Testing Resources

  • The Genetic Testing Registry (GTR) provides information about the genetic tests for this condition. The intended audience for the GTR is health care providers and researchers. Patients and consumers with specific questions about a genetic test should contact a health care provider or a genetics professional.

    Organizations

    Support and advocacy groups can help you connect with other patients and families, and they can provide valuable services. Many develop patient-centered information and are the driving force behind research for better treatments and possible cures. They can direct you to research, resources, and services. Many organizations also have experts who serve as medical advisors or provide lists of doctors/clinics. Visit the group’s website or contact them to learn about the services they offer. Inclusion on this list is not an endorsement by GARD.

    Organizations Providing General Support

      Learn more

      These resources provide more information about this condition or associated symptoms. The in-depth resources contain medical and scientific language that may be hard to understand. You may want to review these resources with a medical professional.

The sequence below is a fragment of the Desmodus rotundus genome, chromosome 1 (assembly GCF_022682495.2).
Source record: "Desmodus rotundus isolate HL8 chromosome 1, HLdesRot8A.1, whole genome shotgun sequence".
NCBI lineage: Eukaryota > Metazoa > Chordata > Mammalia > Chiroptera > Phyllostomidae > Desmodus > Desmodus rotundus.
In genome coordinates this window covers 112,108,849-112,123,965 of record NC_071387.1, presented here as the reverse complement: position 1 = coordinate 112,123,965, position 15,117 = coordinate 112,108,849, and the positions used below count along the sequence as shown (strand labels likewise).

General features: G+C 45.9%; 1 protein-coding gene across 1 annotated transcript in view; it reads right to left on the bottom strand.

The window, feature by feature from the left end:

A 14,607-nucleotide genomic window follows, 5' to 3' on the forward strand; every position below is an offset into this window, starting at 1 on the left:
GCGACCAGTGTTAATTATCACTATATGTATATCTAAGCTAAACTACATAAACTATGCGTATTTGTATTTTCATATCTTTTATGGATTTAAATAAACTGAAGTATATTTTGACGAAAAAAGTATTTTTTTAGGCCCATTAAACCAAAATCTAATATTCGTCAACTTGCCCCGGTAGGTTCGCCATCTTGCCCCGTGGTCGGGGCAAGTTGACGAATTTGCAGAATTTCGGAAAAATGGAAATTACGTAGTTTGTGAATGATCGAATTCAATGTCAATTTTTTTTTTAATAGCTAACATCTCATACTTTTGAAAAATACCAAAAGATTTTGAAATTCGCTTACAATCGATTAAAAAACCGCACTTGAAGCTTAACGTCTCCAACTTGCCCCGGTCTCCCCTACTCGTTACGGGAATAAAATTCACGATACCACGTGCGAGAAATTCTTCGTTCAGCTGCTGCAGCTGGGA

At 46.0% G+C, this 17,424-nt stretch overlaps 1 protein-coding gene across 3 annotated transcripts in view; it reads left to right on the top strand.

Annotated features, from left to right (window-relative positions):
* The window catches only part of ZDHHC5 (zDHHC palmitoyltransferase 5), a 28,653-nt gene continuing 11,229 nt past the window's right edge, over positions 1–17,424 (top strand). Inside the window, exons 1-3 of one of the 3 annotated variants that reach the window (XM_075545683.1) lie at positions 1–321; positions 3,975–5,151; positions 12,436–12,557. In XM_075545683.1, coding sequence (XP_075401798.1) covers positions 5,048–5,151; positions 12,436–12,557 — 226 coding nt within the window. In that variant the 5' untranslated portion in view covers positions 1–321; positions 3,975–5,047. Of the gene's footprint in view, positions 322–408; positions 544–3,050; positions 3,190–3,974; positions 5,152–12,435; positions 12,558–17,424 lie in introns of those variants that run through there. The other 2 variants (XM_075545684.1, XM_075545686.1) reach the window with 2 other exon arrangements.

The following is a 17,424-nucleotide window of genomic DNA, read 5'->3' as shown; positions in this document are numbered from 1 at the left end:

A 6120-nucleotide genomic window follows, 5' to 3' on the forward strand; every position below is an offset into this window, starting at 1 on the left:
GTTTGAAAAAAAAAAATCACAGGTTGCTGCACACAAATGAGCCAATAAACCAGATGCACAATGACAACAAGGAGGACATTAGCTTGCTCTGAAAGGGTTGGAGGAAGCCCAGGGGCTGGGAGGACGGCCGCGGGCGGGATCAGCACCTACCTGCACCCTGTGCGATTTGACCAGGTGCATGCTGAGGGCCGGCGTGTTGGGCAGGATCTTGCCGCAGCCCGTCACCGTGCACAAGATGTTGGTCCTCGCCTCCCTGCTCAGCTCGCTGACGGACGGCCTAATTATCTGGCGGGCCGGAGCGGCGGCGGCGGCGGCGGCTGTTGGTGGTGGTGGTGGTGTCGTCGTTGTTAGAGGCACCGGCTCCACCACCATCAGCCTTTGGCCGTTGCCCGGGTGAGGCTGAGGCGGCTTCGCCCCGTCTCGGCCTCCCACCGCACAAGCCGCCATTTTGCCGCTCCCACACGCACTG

In-Depth Information

      • The Monarch Initiative brings together data about this condition from humans and other species to help physicians and biomedical researchers. Monarch’s tools are designed to make it easier to compare the signs and symptoms (phenotypes) of different diseases and discover common features. This initiative is a collaboration between several academic institutions across the world and is funded by the National Institutes of Health. Visit the website to explore the biology of this condition.
      • Online Mendelian Inheritance in Man (OMIM) is a catalog of human genes and genetic disorders. Each entry has a summary of related medical articles. It is meant for health care professionals and researchers. OMIM is maintained by Johns Hopkins University School of Medicine. 
      • Orphanet is a European reference portal for information on rare diseases and orphan drugs. Access to this database is free of charge.
      • PubMed is a searchable database of medical literature and lists journal articles that discuss Insulin-like growth factor I deficiency. Click on the link to view a sample search on this topic.